I said [to my husband,] “Hey honey, I did a good deed today! I convinced K. not to donate money to the American Cancer Society!”.
Then I started laughing because I realized that I would sound like a monster to anyone not aware of the drama surrounding the ACS and an atheist organization who wants to donate an assload of money to them, but isn’t allowed.
Anyway, K. is organizing an event at work to raise money for a specific kind of cancer, so when she mentioned donating to ACS, I countered with links to stories about the drama and suggested a smaller charity that’s specific to the kind of cancer she’s raising money for. She agreed that the ACS isn’t worthy of her efforts, which made me feel a bit victorious.
There was no good reason for the ACS to reject money just because it came from atheists, and I hope that someone at the organization was reprimanded for turning away half a million dollars that could have gone toward a worthy cause.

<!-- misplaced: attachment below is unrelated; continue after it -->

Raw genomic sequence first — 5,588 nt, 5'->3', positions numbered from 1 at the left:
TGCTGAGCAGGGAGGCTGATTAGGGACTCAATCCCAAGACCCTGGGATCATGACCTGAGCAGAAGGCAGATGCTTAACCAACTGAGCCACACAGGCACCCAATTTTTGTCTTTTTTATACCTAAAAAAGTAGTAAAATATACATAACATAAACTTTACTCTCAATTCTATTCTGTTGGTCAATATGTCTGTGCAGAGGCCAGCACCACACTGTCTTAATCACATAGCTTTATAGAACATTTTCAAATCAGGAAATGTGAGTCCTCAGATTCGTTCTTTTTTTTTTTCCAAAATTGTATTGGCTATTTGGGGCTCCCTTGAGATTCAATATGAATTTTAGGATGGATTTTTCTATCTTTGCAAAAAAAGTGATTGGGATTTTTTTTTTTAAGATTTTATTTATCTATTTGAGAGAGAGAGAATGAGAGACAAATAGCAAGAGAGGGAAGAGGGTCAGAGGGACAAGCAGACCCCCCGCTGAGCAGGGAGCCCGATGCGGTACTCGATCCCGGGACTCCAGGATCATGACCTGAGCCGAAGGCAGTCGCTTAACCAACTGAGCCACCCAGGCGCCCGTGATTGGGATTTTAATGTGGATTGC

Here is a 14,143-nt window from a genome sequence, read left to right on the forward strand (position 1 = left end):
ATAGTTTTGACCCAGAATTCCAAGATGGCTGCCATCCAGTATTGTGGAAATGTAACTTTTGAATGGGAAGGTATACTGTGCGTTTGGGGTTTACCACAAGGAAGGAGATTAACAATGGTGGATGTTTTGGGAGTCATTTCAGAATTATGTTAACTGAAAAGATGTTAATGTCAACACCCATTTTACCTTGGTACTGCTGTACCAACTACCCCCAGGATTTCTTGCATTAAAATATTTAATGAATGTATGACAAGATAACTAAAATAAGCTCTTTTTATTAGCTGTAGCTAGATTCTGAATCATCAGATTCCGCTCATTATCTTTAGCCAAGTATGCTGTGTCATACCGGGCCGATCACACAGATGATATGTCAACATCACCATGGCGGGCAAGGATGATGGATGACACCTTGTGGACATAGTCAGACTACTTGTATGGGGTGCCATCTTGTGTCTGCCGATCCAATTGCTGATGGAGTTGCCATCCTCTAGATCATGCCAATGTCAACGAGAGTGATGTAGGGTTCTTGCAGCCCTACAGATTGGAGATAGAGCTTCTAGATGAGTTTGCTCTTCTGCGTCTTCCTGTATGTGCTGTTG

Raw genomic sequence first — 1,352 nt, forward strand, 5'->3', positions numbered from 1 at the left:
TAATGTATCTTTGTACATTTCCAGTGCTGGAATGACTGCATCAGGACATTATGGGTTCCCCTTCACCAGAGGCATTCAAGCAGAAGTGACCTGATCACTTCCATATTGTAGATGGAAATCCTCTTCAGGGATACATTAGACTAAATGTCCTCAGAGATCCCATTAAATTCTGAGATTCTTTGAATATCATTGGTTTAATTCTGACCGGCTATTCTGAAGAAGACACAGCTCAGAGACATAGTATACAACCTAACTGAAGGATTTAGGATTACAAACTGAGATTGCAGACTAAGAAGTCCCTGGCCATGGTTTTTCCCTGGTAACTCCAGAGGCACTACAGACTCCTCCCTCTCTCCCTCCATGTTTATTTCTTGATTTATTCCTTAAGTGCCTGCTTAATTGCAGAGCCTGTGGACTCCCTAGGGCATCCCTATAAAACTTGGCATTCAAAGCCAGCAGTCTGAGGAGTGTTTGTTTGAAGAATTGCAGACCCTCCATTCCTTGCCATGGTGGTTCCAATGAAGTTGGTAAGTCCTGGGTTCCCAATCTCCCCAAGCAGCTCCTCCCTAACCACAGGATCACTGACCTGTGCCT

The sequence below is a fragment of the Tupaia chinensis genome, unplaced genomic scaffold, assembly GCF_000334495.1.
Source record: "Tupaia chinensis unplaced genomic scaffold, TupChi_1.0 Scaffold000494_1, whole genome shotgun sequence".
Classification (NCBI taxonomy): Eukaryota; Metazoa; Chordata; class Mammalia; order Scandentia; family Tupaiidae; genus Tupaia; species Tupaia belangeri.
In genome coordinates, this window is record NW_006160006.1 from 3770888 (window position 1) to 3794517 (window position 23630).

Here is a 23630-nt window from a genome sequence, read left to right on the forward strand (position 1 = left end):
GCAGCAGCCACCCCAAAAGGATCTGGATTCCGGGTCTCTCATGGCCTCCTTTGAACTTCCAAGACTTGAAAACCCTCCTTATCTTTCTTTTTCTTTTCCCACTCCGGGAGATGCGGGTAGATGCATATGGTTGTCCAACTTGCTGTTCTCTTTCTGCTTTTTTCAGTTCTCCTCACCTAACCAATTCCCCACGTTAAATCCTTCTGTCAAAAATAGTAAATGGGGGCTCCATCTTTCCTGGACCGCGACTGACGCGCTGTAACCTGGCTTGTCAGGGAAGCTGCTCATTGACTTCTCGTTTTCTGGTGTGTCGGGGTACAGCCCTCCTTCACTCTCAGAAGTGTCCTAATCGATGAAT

But if they don’t want atheist-tainted money, there are other groups we can give our money to. And we will.
vnectar concludes her post with this:
… I realized that the ACS has no idea that their behavior is costing them donations from other avenues that aren’t at all atheist-related.
How do we let them know?
Simple: If the opportunity arises, we tell people why we’re no longer making contributions to the ACS. We point them toward other groups which focus on similar issues. We refuse to let the ACS get away with discrimination.
Also: The American Cancer Society still has a Facebook page and it’s been lacking atheist input lately…
***Update***: The ACS has responded again. And again, it’s neither accurate nor satisfactory.